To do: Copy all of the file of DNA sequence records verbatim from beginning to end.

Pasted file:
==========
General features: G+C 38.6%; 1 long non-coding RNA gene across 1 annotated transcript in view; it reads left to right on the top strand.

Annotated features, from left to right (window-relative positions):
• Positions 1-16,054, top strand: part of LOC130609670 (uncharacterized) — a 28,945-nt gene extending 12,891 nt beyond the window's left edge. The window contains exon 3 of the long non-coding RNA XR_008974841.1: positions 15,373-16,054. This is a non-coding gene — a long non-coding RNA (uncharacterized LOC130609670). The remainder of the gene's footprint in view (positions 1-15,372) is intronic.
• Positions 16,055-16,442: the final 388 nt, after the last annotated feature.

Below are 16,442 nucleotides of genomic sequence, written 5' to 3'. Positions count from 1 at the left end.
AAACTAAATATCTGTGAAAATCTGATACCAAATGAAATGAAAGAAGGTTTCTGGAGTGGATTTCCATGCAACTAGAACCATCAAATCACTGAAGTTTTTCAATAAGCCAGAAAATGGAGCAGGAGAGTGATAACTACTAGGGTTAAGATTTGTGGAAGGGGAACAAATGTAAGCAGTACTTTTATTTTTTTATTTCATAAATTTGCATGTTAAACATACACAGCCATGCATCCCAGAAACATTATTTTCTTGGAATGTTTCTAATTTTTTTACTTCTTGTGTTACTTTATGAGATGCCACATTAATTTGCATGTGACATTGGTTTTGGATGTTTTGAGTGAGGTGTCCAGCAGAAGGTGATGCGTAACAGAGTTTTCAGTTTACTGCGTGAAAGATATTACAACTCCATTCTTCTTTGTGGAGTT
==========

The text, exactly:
General features: G+C 38.6%; 1 long non-coding RNA gene across 1 annotated transcript in view; it reads left to right on the top strand.

Annotated features, from left to right (window-relative positions):
• Positions 1-16,054, top strand: part of LOC130609670 (uncharacterized) — a 28,945-nt gene extending 12,891 nt beyond the window's left edge. The window contains exon 3 of the long non-coding RNA XR_008974841.1: positions 15,373-16,054. This is a non-coding gene — a long non-coding RNA (uncharacterized LOC130609670). The remainder of the gene's footprint in view (positions 1-15,372) is intronic.
• Positions 16,055-16,442: the final 388 nt, after the last annotated feature.

Below are 16,442 nucleotides of genomic sequence, written 5' to 3'. Positions count from 1 at the left end.
AAACTAAATATCTGTGAAAATCTGATACCAAATGAAATGAAAGAAGGTTTCTGGAGTGGATTTCCATGCAACTAGAACCATCAAATCACTGAAGTTTTTCAATAAGCCAGAAAATGGAGCAGGAGAGTGATAACTACTAGGGTTAAGATTTGTGGAAGGGGAACAAATGTAAGCAGTACTTTTATTTTTTTATTTCATAAATTTGCATGTTAAACATACACAGCCATGCATCCCAGAAACATTATTTTCTTGGAATGTTTCTAATTTTTTTACTTCTTGTGTTACTTTATGAGATGCCACATTAATTTGCATGTGACATTGGTTTTGGATGTTTTGAGTGAGGTGTCCAGCAGAAGGTGATGCGTAACAGAGTTTTCAGTTTACTGCGTGAAAGATATTACAACTCCATTCTTCTTTGTGGAGTT